August 13, 2020

World War II History Lesson - A Rhode Island Profile

Captain Elwood J Euart from R.I. of the S.S. Coolidge Dies After Saving his Troops

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Today, December 7th, 2019, is the anniversary of the infamous attack on Pearl Harbor, Hawaii which brought America full throttle into WW II. The S.S. Calvin Coolidge, a United States troop ship began as a luxury ocean liner upon completion in 1931. Some 10 years later she was acquired by the US War Department who began using her to transport men and equipment throughout the Pacific to reinforce US garrisons. The massive ship was refitted and converted into a troop ship initially transporting 125 injured Navy personnel from Hawaii. The Coolidge arrived in San Francisco on Christmas day in 1941. In January 1942 she was part of the first large convoy sent to Australia carrying troops, weapons, ammunition and supplies including P-40 fighters destined for the Philippines.

The Coolidge continued transport duties throughout the South West Pacific theatre. Her ports of call included Bora Bora, Suva, Auckland, Wellington and Melbourne where in the Spring of 1942, she transported the President of the Philippines, Manuel Quezon to San Francisco. On October 6 1942, the Coolidge sailed from San Francisco for New Caledonia and the New Hebrides. On board were the 172nd Infantry Combat Team, 43rd Division and a harbor defense unit that were going to protect the new bomber base on Santo that was providing support for the Allied forces at Guadalcanal. Also on board was my father, 22 year old Staff Sergeant Robert J. Rodericks of East Providence, RI. The Captain of the ship was Elwood J. Euart from Pawtucket, RI.

As the ship was entering the harbor at Espiritu Santo in what is now the Republic of Vanuatu on October 26, 1942, she hit a mine that exploded next to the ship’s engine room and seconds later a second mine exploded near her stern. The 5,340 troops and crew were ordered to abandon ship. The Coolidge listed heavily before slipping down into the shipping channel. Most troops made it ashore and there were just two casualties of the sinking - fireman Robert Reid, who was in the engine room at the time the ship struck the first mine and Captain Elwood J Euart. While Captain Euart was one of the troops who made it ashore at first, upon hearing there were men still trapped below decks, Euart returned to the ship and successfully rescued the men. The Captain pulled them out of the damaged ship by rope and lowered them to safety. By the time it was his turn to escape, the ship was slipping under water and he didn’t have the strength in his arms to pull himself out. The Captain went down with the ship.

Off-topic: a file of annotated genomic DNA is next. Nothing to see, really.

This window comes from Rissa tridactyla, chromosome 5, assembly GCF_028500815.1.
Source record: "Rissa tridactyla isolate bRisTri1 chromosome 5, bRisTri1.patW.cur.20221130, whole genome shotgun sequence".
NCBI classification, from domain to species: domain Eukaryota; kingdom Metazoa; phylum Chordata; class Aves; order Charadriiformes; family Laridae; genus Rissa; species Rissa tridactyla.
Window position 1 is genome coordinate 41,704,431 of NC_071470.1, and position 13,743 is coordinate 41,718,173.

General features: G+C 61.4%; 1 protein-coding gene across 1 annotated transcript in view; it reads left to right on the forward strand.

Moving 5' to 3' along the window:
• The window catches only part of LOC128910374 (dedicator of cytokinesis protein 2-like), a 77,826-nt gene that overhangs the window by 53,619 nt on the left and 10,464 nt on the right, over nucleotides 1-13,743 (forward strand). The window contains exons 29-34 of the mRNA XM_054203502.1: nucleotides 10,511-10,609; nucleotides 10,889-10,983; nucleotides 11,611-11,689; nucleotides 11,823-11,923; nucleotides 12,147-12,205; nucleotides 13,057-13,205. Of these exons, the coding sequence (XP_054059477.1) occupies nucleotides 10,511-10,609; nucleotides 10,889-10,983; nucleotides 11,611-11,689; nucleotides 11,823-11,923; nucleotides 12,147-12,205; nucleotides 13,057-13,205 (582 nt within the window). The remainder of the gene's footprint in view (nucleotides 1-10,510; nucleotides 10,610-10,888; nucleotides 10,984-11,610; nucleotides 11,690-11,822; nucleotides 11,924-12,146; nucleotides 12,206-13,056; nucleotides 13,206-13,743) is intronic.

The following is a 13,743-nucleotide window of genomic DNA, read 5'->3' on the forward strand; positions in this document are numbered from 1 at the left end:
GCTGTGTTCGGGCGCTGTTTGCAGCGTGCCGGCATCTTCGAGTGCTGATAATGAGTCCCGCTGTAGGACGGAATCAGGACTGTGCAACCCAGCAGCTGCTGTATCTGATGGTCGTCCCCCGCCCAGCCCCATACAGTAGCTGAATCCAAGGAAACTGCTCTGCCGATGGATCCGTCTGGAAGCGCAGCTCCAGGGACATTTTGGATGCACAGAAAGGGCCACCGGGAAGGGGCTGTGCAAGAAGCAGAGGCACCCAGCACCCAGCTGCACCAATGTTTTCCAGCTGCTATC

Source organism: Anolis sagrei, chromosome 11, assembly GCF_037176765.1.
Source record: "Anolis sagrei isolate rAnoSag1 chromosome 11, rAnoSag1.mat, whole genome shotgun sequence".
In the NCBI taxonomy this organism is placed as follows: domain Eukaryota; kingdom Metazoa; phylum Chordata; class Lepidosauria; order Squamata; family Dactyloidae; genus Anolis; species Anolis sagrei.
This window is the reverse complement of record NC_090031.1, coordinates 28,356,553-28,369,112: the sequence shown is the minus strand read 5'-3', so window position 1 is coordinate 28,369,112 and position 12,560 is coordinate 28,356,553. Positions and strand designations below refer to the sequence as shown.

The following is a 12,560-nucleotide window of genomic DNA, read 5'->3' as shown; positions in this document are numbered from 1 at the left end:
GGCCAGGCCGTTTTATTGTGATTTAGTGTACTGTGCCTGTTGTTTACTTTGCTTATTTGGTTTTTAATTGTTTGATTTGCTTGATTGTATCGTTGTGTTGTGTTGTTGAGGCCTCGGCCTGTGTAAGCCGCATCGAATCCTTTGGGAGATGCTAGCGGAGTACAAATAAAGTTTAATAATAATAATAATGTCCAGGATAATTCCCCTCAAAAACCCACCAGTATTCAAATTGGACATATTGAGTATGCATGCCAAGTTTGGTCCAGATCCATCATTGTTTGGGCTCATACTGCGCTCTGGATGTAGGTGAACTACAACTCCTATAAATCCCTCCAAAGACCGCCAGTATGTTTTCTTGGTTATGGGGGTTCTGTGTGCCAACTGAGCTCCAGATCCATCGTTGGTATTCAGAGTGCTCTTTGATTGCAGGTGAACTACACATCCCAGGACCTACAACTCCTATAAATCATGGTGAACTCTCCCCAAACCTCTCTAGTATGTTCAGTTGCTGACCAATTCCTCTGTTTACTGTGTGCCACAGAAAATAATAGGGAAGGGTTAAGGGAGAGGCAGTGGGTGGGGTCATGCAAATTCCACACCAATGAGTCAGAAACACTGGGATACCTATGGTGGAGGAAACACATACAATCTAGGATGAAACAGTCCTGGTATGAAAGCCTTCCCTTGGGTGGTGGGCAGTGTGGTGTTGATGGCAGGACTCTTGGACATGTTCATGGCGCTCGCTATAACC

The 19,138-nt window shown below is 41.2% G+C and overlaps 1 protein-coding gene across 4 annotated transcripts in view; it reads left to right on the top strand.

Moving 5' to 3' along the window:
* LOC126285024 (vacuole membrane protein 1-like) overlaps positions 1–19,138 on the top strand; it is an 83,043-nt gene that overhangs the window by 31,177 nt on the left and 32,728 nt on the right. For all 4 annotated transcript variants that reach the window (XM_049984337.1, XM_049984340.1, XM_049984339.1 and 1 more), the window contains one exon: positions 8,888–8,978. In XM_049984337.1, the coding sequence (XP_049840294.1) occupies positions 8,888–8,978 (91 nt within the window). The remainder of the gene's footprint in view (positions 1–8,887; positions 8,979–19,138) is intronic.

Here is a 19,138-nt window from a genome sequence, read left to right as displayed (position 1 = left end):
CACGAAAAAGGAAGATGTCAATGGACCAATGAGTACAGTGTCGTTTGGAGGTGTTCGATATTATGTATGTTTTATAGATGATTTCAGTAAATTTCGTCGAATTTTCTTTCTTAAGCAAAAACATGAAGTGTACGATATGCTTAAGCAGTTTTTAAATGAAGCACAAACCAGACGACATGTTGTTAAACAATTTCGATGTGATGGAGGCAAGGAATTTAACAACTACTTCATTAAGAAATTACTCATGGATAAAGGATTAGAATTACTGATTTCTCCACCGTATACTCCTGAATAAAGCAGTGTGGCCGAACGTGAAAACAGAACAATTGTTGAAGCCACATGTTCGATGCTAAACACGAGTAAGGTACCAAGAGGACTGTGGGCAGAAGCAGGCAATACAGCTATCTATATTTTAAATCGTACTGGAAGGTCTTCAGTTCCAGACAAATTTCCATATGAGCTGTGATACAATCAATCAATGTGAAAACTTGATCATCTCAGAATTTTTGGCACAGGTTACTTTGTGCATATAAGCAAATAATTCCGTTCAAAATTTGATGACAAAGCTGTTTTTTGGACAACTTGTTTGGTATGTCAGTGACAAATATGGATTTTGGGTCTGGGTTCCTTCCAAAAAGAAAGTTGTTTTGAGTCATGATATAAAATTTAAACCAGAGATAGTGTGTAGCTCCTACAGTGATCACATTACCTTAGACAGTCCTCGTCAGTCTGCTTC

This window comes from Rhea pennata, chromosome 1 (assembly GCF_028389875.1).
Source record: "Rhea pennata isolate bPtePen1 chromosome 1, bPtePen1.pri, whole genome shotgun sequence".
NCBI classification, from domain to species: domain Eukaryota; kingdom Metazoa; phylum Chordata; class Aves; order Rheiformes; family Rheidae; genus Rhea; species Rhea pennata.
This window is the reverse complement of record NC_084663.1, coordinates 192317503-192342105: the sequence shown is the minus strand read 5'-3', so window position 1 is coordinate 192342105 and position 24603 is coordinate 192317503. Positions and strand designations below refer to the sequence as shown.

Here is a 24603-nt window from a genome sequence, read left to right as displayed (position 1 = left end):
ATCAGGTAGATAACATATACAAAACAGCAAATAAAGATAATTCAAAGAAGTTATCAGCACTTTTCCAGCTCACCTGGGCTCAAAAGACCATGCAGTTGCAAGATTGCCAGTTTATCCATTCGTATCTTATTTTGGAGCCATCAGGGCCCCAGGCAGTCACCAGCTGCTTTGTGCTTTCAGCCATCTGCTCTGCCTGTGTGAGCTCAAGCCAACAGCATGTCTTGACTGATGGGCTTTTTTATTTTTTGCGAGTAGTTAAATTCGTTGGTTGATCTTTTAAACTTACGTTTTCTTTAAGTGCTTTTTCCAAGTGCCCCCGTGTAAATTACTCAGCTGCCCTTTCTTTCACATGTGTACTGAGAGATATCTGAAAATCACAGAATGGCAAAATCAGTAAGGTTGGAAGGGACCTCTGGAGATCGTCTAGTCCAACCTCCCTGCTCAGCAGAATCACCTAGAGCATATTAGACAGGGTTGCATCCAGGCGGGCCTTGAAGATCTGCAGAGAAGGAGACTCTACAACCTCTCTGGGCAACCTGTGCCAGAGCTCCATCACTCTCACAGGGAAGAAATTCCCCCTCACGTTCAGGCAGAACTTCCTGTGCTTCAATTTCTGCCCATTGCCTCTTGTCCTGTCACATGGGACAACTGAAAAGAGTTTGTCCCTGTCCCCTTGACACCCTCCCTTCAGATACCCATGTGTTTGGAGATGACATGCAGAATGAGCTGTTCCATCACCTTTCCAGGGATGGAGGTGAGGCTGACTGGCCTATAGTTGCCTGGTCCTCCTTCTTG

In recognition of his heroism, Captain Euart was posthumously awarded the Distinguished Service Cross (the nation's second highest award for valor), the Purple Heart, and the Rhode Island Cross. The ship was later discovered after the war and today The Coolidge is regarded as the most accessible shipwreck in the world for divers, for a ship of its size and type. In fact due to its location, depth, accessibility and the visibility of the water it lies in, it was named one of the top ten dive spots in the world.

Captain Euart remained entombed in the hulk of the Coolidge for more than 70 years, until discovered and safeguarded inside the wreck by a professional diver. After notice of the suspected human remains was passed from Vanuatu to Australia to the US Military in Hawaii, the US Army deployed a dive team from Hawaii in 2015 and, after recovery and DNA testing, they were conclusively identified as his. He was buried in his native Pawtucket on August 31, 2016.

Years later my Dad, like most WW II veterans talked very little about the war. He did tell us about that day when the big troop ship went down. He told of jumping into the water and "dog paddling" to safety as he wasn't a great swimmer. He earned a Purple Heart for wounds suffered later in the war, and returned home and started a family. There were many Rhode Islanders on that ship but they never talked of the incident much. They returned home after the war, got married, got jobs and raised families. They were true profiles in humility and quiet courage. Thanks Dad and all who served.

(Facts, quotes, photos and information for this story were obtained from the South Pacific WW II Museum, Pawtucket Times obituary archives, A History of Pearl Harbor and Wikipedia.)

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